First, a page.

Standing out from the pack is harder than ever. One sure way for brands to differentiate themselves: make your consumers feel something. You’ve got to reach the consumer on an emotional level. it’s been proven that brands that can master emotion have the potential to drive more sales. According to Psychology Today, “Advertising research reveals that emotional responses to an ad has greater influence on a consumer’s intent to buy an ad (more so than the ad’s content).”

Emotion has bottom-line value for big and small brands alike. It’s the key to building stronger brand advocacy, and of course, generating more revenue. From Forbes, “To create valuable, sustainable customer relationships, great brands don’t sell customers on contracts—they seduce them with connections.”

Evaluating your identity

Your identity as a company is composed of several interactive components, including:

Your company name and tagline Your logo, signature graphics, and company colors Sounds and styles that characterize your company Your voice and tone of messaging

Surveys are one of the most important tools you can use to accomplish this. Internal surveys, distributed within your company, give you an objective overview of your team's opinion on the overall brand. External surveys, distributed to your current customers and potential customers, give you a better sense of your target audience's perspective on your identity.

Some example questions to ask include:

How does this logo make you feel? What are your first thoughts when seeing it? Does this tagline accurately and concisely convey the mission and identity of the company?

Is our written material appealing? If so, what do you like about it? If not, what turns you off?

What, if anything would make you like this brand more? What would make you like it less?

Evaluating Your Strategies

Once you have a solid understanding of where your identity fits in the present, you can look to your current marketing strategies for an objective analysis of your performance. Some of the metrics you should look at include:

Web traffic data, including how many new visitors you receive and where they're coming from Marketing channel statistics to compare the effectiveness of your different messaging platforms (e.g., various social media platforms, traditional advertising, etc.) Return on investment for your various marketing campaigns Brand awareness in your target demographic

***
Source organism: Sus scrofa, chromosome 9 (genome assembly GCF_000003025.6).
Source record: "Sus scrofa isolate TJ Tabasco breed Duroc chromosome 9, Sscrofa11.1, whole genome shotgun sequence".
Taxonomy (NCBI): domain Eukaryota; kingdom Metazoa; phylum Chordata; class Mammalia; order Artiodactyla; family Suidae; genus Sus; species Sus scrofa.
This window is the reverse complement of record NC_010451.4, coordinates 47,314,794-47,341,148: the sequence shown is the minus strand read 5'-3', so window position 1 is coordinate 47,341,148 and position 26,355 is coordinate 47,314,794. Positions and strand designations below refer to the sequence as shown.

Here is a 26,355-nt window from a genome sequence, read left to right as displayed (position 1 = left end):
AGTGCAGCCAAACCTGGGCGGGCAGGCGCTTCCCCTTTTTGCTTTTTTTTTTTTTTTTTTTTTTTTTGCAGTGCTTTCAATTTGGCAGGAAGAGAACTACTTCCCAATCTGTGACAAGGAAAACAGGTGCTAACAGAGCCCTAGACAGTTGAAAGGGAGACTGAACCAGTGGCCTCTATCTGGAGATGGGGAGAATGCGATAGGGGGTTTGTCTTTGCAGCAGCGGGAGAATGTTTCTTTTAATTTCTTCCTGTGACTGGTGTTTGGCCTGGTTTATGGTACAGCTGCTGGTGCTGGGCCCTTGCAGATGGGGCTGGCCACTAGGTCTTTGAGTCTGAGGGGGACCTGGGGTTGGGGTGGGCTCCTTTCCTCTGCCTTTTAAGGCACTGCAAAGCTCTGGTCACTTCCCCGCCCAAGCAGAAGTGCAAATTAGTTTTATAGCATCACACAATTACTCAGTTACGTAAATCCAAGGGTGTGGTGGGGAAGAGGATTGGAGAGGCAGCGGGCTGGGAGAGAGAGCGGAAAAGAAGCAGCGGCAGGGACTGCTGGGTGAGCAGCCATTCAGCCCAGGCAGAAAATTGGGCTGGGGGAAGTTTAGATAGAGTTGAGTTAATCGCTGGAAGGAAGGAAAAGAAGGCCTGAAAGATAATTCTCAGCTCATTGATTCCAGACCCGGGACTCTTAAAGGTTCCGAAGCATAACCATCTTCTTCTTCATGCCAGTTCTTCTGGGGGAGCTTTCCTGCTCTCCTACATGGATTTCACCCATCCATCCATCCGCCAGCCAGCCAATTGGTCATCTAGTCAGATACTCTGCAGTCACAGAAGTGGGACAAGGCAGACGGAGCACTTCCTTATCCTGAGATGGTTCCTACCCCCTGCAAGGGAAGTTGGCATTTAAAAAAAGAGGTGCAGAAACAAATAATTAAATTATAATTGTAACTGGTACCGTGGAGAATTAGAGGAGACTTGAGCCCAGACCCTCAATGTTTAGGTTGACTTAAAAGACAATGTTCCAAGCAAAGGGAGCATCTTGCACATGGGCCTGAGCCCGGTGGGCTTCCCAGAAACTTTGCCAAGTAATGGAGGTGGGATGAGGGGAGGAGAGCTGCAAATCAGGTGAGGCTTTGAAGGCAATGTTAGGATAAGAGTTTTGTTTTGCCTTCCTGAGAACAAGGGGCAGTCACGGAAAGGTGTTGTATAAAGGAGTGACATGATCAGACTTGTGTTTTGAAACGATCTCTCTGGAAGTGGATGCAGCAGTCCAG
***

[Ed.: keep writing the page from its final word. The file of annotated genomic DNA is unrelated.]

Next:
When you start analyzing your strategies, you'll also want to do a competitive analysis. Find out what your competitors are doing, who they're talking to, why they're talking to them, and how effective they are at it. Seeing your competitors' recent efforts can give you a good sense of whether your brand is falling behind. Again, objective data is what's important here--find out as much as you can about your competitors' overall reach, sales revenue, and brand awareness compared to yours.

Making an Action Plan

Deciding what to do once you have all the information is the hardest part of the process. From a pure branding perspective you have three major options:

Keep your identity the way it is Overhaul your identity Keep your identity, but refresh it to more closely align with your company goals

Most brand audits result in a pursuit of option three: it's a compromise that maintains your brand for your loyal customers but adjusts it to compensate for your changing environment. Once you make the decision for your brand, you'll need to put together a full action plan for rolling out the changes, including an extended timeline and clear delegation of responsibilities both inside and outside your company.

Whether you opt for a full rebrand or just a handful of simple adjustments, it's important to follow up over the course of the next few months and measure the results of your efforts. Only then will you be able to determine whether the rebrand was successful, or if further adjustments are necessary. Branding is a recursive process that responds to its environment regularly, so perform brand audits every few years to measure your identity and performance against your goals.